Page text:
09 February 2012
People cite many reasons for not choosing the big family life. The reason few people are honest enough to cite is what I guess we must call "style" or "popularity" or "anti-loserishness".
Because, let's face it, big family people are dorks. They look like they just came from the last hour of a garage sale on Doublewide Drive, or the super weird ones even dress up like they're Amish or something. They can't shut up about homeschooling and &$*% breastfeeding and #$^&@%#$#$@ homebirth. The wives always end up looking like heaps of hairy blubber and the husbands are just creepy hagbait with giant guts (must be all those kids, ha ha ha ha ha). They have to drive those Baptist church vans to fit all their spawn in, how is that Lutheran, ha ha ha ha ha? It's fine that some people have a lot of kids, but . . . dorks!
It would sound pretty shallow to engineer one's family on the basis of coolness, though, and the myriad other reasons couched in terms of responsibility and stewardship sound downright mature. But the truth is that skinny jeans and makeup and generally not being a loser are a surprisingly big deal to a lot of people who ostensibly left high school a long time ago.
Little children, grow up. We know very well that all that cruel snobbery we can just say was a joke if we get cornered is a spiteful caricature we have based on a few people we didn't like. Coolness is the extremely silly wealth of a too-wealthy people, and our Lord has nothing but warnings for the rich man.
Of course we'd all totally die for Jesus no prob, but of most of us he does not make so straightforward a request. Most of us he asks merely to be despised and rejected even as he was. Which is to say, among other things, uncool; renouncing in large part the clothing, entertainment, demeanor, speech, and camaraderie of the World around us. Would I give up my edgy hipness for a meek and quiet spirit? Would I stop making a point of denouncing badly dressed weirdness to make sure everybody knows I'm not one of those losers even if we do all go to the same church? Would I risk appearing to be allied with (or at least refuse to speak ill of) that annoying hippie and her annoying hippie friends* who happen to be my sisters in Christ? Would I give up the ax I've been grinding so long on the backs of badly dressed weirdos to do right by the husband, the baby, the children, the church, the neighbors God has given or would give me?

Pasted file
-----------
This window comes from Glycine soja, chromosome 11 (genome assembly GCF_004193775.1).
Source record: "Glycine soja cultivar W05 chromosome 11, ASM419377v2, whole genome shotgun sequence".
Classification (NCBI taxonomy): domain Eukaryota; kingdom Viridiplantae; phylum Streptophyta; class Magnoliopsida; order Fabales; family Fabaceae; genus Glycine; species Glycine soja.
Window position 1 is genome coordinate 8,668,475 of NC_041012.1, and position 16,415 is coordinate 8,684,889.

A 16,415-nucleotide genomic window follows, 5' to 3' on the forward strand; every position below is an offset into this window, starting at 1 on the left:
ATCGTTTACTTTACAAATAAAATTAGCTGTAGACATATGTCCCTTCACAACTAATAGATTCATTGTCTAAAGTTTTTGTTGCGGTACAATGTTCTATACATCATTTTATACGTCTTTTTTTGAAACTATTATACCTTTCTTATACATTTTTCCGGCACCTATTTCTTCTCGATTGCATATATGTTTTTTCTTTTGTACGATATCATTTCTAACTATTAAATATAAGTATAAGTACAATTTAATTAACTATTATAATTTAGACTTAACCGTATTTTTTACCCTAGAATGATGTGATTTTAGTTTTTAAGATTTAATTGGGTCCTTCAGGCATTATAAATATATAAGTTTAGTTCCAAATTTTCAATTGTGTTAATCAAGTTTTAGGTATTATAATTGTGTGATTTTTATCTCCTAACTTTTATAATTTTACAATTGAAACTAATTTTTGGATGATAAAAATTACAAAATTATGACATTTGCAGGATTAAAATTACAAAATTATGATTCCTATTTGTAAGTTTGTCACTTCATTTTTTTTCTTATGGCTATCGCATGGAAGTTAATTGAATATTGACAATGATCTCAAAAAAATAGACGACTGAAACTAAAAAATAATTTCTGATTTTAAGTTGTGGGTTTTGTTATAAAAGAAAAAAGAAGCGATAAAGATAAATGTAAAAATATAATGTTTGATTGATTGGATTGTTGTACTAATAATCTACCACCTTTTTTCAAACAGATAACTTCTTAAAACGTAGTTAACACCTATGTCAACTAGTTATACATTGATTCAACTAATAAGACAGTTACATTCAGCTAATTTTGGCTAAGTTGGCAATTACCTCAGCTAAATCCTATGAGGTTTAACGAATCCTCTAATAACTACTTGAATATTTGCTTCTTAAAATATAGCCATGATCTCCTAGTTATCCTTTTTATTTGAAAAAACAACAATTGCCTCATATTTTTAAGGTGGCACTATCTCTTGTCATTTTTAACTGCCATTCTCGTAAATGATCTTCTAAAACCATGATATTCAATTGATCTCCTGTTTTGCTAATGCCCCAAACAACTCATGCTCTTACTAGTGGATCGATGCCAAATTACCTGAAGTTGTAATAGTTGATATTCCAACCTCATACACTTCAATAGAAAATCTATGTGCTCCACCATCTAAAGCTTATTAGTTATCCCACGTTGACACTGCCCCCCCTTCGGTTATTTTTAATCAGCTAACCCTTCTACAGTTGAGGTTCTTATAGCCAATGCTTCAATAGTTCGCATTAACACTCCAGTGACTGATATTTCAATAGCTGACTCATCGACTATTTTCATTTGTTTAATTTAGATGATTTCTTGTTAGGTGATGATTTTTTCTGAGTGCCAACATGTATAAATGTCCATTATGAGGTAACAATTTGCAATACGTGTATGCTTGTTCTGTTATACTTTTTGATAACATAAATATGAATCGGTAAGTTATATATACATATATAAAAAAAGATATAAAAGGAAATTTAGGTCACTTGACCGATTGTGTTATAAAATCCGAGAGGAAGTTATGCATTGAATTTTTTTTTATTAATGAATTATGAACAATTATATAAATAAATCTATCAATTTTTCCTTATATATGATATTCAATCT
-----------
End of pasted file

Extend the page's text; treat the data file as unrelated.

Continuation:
I don't like being a weirdo. I have, idiotically, been jealous of the cool people since the time I was old enough to perceive their exclusivity. Although I'm getting pretty old and crusty, there are times when I hate knowing that I, with my six kids and my pragmatically determined appearance and my six-kid-centric lifestyle and my boring hangup on the same, am the loser the cool people are still sneering at. Little child, grow up.
*And this one is really dangerous, as I have been terribly embarrassed to find the hippies much kinder, humbler, and more accepting of others than I am. Organic jerks, making me feel all bad and stuff . . . .